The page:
• Color: variety of colors and patterns
  • Life Expectancy: 10-15 years

The whiskers on a Selkirk Rex are almost as curly-cued as their fur. Brushing curly coats a few times a week is recommended to keep them free of tangles. These calm cats enjoy lengthy cuddle sessions. Some might not mind joining you on walks, though others prefer a cozy night in with their family.

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17. Turkish Angora

  • Height: 9-14 inches
  • Weight: 5-15 pounds
  • Personality: affectionate, intelligent
  • Coat: long, silky
  • Color: variety of colors and patterns
  • Life Expectancy: 10-20+ years

Turkish Angoras are known for having silky white coats, but they do come in deep shades of black. In fact, the CFA says breeders are embracing a wider variety of coat colors and patterns in Turkish Angora lines. Get ready to stumble across this cat in spots you didn’t know they could reach or in the laps of new people who stop by. They are outgoing and very smart.

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18. LaPerm

  • Height: 6-10 inches
  • Weight: 6-12 pounds
  • Personality: adaptable, doting
  • Coat: curly
  • Color: variety of colors and patterns
  • Life Expectancy: 12-15 years

Despite their curly-cue fur, the LaPerm coat is pretty low maintenance. These cats can come with long or short fur and in a variety of colors and patterns, including black. A relationship with a LaPerm is just that: a two-way street. Don’t expect to be able to leave them home alone all day. These curly cats thrive on playtime and lap naps. Less vocal than other breeds, these cats prefer to show their love.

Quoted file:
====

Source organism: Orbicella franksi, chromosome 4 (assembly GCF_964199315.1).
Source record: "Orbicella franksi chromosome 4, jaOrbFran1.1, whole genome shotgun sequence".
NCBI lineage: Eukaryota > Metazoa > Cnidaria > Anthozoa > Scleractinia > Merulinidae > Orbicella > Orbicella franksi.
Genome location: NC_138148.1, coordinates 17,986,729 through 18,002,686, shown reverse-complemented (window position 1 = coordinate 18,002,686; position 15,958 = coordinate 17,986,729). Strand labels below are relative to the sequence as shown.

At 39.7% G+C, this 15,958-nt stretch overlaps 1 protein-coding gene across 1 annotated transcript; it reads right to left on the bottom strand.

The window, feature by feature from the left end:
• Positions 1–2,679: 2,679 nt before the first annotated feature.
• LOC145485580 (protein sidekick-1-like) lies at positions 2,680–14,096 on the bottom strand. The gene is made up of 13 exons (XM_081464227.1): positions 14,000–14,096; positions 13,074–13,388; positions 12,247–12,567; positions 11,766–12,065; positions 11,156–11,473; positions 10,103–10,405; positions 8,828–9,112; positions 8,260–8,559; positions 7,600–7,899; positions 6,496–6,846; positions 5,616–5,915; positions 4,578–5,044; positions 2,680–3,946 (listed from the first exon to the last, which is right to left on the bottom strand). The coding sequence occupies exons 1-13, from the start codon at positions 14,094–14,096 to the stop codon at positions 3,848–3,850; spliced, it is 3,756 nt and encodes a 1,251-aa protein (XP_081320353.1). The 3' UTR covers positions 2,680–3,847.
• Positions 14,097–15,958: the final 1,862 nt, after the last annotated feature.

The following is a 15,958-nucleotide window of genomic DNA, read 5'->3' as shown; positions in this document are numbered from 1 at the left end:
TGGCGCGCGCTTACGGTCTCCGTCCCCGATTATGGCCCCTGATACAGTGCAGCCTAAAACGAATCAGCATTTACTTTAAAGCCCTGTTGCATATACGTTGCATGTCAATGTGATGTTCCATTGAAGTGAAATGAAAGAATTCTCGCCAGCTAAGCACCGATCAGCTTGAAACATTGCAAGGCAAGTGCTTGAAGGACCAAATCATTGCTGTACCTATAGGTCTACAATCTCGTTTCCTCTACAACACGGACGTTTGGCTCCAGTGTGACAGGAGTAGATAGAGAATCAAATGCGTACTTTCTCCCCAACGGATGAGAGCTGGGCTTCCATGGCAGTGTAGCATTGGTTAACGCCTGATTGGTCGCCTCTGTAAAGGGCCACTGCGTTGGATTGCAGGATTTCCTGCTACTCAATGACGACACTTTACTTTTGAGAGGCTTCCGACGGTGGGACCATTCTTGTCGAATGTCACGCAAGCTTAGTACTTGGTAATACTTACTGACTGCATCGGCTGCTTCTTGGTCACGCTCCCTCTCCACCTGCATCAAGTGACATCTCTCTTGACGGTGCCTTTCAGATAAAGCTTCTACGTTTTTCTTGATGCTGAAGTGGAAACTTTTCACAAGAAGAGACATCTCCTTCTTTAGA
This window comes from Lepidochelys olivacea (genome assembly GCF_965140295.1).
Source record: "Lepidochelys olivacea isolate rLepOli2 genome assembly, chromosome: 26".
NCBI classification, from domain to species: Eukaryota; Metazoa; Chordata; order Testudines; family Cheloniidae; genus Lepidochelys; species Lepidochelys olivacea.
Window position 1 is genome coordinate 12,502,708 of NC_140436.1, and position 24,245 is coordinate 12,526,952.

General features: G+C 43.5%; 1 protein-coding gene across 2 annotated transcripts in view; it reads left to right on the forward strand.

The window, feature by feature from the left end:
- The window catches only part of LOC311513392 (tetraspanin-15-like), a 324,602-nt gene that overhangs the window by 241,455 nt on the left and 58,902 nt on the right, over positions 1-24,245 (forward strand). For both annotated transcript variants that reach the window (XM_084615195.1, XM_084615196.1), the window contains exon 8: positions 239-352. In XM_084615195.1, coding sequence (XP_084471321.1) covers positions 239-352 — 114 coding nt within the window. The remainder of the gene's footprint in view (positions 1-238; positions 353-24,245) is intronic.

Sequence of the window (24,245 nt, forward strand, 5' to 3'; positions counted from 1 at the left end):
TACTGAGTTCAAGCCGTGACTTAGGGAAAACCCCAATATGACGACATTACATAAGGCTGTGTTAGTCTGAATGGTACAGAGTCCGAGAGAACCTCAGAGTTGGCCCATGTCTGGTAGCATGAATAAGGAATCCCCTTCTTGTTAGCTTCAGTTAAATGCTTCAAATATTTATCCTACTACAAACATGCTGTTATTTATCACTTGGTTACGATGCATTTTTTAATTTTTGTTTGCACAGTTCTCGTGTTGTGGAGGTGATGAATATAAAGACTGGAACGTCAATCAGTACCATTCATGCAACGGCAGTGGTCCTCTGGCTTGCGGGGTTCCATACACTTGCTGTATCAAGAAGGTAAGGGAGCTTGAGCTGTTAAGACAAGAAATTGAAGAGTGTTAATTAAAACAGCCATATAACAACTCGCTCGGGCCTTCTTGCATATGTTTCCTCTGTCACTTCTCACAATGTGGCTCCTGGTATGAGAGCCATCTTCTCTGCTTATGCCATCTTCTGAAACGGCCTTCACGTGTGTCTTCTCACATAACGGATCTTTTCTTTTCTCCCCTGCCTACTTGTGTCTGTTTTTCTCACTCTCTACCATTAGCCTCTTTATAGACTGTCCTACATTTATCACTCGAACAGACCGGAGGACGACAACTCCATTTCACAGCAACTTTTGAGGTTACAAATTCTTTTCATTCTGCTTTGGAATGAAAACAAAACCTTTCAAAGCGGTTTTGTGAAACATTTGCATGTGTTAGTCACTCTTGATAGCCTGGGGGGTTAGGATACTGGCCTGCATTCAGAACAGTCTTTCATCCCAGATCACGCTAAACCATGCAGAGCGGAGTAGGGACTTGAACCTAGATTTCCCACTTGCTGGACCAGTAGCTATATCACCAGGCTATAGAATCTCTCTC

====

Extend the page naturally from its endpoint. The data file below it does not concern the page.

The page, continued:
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19. Ragdoll

  • Height: 9-11 inches
  • Weight: 10-15 pounds (females), 15-20 pounds (males)
  • Personality: sweet, patient
  • Coat: long, soft
  • Color: white bodies, pointed markings
  • Life Expectancy: 13-18 years

Ragdolls are known as one of the longest living cat breeds. They get their names from their sweet, patient demeanor and ability to gel well with kids (who may like to grab at and pick up cats). Black Ragdolls are rare, but they do happen. However, according to Ragdoll Cats World, black Ragdolls may not be accepted as purebreds by the Cat Fanciers Association or The International Cat Association. Their loss!

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20. Lykoi

  • Height: 8-10 inches
  • Weight: 6-12 pounds
  • Personality: outgoing, smart
  • Coat: sparse, short, soft
  • Color: variety of colors and patterns, most often black roan
  • Life Expectancy: 12-17 years

One of the newer cat breeds, Lykois were developed in 2011 in the U.S. by breeding feral cats—specifically, black domestic shorthair cats. Their official coloration is black roan, but they can have any color or pattern. Lykoi fur looks disheveled, like a wolf, which is where they get their name. These cats are super smart and thrive when given puzzles and treat toys to play with.

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Black Cat Genetics

Black fur in domestic cats and wild panthers is:

  • Genetic: Cats inherit their fur colors from both parents.
  • Recessive: Feline geneticist Stephen O’Brien told Wired that the black fur gene is recessive, which means both parents must carry it to produce babies with black fur.
  • Associated with better health: The gene occurs in the same protein family responsible for fighting off disease.